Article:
Manchin suggests: I'm not tweaking the filibuster to raise the debt ceiling -- and I'm still at $1.5 trillion on reconciliation

This has to be an all-time top 10 “Manchin breaks Democrats’ hearts” press conference. Stiffing progressives on the reconciliation bill and stiffing Schumer on changing the filibuster to raise the debt ceiling?

It might even be top five.

I used the word “suggests” in the headline because one never can tell what Manchin’s willing to do day to day. Yesterday it sounded like he was ready to come up to around ~$2 trillion on the reconciliation infrastructure bill as a concession to progressives:

At today’s presser, it seemed like he was back at his original number of $1.5 trillion:

The leftists in Pelosi’s House caucus have been adamant that they’re not coming down to $1.5 trillion. Maybe they’d be willing to meet Manchin in the middle at around $2.2 trillion but if he’s firm on his number — and again, his position may change tomorrow — then the reconciliation bill may be on life support.

Is he also firm on not altering the filibuster to allow a debt-ceiling hike on a simple majority vote? Because that’s how he sounded in his other news-making comments to reporters this morning:

He says he won’t amend the filibuster, but he also says that America cannot and will not default. What if he ends up having to break one of those promises to keep the other? Senate Republicans really, really, really don’t sound like they’re willing to make a deal to raise the debt ceiling:

“They basically want us to be aiders and abettors to their reckless spending and tax policies, and we just aren’t going to do it,” said Sen. John Cornyn (R-Tex.)…

Asked what might happen if Schumer is correct — and Republicans’ procedural demands do prevent Congress from raising the debt ceiling by the Oct. 18 deadline — [GOP Sen. Kevin] Cramer stressed that the blame remains squarely on the Democrats.

“Then too bad,” Cramer said. “It’s just really, really unfortunate that they’re that irresponsible.” He later said he did not think the country would breach the debt ceiling, adding, “I don’t think anybody wants that to happen.”

One concern is that even if Schumer bows to Manchin’s wishes and proceeds with reconciliation to raise the debt ceiling, the U.S. will still take a hit for its brinksmanship. “We’re on the precipice now of a cliff and any day now you could have a downgrade in our national credit rating. So time is of the essence,” said Democrat Chris Van Hollen. Mindful of that, McConnell is dangling a concession at Schumer that would help him speed up the process if he capitulates to Manchin’s (and McConnell’s) position by starting reconciliation:

Schumer’s going to have his arm twisted by lefty activists not to give in, though, and not just because the left wants to win this staring contest with McConnell. If he continues to hold off on reconciliation until procedurally it becomes impossible to raise the debt ceiling before the October 18 deadline, the pressure on Manchin and Sinema to reluctantly carve out an exception to the filibuster for raising the ceiling will grow enormous. If they eventually buckle, progressives will have a foot in the door of getting rid of the filibuster altogether — at least for their own pet legislation. “Senate Democrats are hurtling toward an easy choice,” said a spokesman for the anti-filibuster group Fix Our Senate to the NYT. “Allow Senator McConnell to crash the economy or finally tackle the outdated and abused Senate filibuster that gives him the power to do so.”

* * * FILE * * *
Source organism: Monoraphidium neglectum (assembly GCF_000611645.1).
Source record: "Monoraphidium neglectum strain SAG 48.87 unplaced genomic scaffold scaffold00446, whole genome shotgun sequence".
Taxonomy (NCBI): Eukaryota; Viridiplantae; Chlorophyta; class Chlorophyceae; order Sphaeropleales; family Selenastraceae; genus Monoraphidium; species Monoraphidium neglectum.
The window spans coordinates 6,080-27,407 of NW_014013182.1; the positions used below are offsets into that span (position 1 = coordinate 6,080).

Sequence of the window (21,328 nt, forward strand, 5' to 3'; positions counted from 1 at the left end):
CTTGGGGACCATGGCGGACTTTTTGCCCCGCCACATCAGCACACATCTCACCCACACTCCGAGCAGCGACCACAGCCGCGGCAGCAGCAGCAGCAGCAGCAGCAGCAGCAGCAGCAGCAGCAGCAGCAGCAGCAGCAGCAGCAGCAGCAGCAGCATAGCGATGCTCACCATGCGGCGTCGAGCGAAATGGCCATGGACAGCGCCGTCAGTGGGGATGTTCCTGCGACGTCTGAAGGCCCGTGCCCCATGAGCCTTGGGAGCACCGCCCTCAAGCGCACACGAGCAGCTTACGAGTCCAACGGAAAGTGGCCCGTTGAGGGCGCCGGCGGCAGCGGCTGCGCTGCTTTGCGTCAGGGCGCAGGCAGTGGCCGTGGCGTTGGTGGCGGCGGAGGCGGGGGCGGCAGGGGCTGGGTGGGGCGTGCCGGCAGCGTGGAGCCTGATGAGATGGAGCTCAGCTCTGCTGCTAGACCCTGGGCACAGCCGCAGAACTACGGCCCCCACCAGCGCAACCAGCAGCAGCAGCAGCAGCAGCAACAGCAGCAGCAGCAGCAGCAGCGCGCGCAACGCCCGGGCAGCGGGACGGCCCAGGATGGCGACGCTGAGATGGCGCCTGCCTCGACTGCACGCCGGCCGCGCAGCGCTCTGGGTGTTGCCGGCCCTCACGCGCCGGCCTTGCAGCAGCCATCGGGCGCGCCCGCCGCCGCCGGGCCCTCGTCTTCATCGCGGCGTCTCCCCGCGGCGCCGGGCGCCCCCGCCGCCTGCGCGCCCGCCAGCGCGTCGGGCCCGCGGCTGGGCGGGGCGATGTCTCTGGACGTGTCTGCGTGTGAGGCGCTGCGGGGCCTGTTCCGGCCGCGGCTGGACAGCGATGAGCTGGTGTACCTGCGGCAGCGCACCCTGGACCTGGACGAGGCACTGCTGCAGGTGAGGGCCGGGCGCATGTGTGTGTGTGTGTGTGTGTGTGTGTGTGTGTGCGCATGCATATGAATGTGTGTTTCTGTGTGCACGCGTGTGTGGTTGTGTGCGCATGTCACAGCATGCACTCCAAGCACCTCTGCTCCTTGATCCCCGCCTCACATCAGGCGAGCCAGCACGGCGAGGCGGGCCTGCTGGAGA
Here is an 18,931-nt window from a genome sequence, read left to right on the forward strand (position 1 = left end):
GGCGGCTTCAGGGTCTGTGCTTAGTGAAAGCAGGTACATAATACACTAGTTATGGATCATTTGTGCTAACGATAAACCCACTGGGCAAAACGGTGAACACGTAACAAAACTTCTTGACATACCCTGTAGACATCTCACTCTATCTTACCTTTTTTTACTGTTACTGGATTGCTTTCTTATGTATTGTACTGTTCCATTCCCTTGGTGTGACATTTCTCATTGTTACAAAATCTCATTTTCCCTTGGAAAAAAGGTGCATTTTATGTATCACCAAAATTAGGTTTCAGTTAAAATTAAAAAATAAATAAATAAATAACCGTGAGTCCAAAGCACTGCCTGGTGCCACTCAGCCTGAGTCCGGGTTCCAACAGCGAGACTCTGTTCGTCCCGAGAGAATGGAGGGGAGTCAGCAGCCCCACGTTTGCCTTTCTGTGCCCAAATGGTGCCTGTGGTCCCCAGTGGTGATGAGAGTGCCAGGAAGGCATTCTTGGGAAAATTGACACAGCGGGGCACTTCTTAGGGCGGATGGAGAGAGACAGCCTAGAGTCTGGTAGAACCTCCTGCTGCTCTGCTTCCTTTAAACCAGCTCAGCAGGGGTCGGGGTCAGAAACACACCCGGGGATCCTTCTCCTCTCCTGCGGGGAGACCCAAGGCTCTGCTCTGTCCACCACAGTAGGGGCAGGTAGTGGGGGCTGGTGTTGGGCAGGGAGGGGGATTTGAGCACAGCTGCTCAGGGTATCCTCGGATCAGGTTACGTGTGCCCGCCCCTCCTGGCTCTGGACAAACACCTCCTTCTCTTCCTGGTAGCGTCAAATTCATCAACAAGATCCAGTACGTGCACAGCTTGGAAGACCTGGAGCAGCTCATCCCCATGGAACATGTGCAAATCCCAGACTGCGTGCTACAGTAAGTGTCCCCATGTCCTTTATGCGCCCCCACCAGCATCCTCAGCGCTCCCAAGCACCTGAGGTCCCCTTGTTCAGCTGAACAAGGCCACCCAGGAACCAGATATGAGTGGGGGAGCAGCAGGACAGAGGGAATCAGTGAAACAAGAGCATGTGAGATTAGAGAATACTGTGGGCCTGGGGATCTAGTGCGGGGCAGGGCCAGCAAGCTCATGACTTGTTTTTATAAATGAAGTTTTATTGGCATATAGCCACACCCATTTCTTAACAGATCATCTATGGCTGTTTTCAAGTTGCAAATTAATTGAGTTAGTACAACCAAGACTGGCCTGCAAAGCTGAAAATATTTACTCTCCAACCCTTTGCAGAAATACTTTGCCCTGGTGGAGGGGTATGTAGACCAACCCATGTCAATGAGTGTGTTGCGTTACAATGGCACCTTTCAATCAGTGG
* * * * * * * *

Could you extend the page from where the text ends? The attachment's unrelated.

The instant Manchin agrees to make a filibuster exception for the debt ceiling, he’ll be bombarded with criticism from the left that the only reason he won’t also do it for a voting-rights bill is because he’s a racist. Go figure that he doesn’t want to hand them that rhetorical leverage.

If McConnell won’t bend on cloture and Manchin won’t bend on amending the filibuster and Schumer won’t bend on reconciliation, then, uhhhhhh…

We can always mint the coin, I guess.

The prospect of America defaulting voluntarily for pigheaded reasons when we could have easily avoided doing so remains so unthinkable that we’re forced to continue to assume that a deal will be worked out. Which means the real news from Manchin this morning may be that he’s still stuck on his $1.5 trillion number for the reconciliation infrastructure bill. By whipping against the bipartisan infrastructure bill that’s already passed the Senate, House Republicans are gambling that negotiations between House progressives on the one hand and Manchin and Sinema on the other will break down completely and nothing will pass. The stakes of that wager are huge: The House GOP has strengthened progressives’ hand by not joining with centrists to pass the bipartisan bill, in which case if Manchin surrenders we may end up with an even more exorbitant reconciliation package than we feared. But if he holds firm and progressives walk away in disgust, the whole package could go down. Exit quotation from one optimistic centrist House Republican: “I can honestly see them getting nothing.”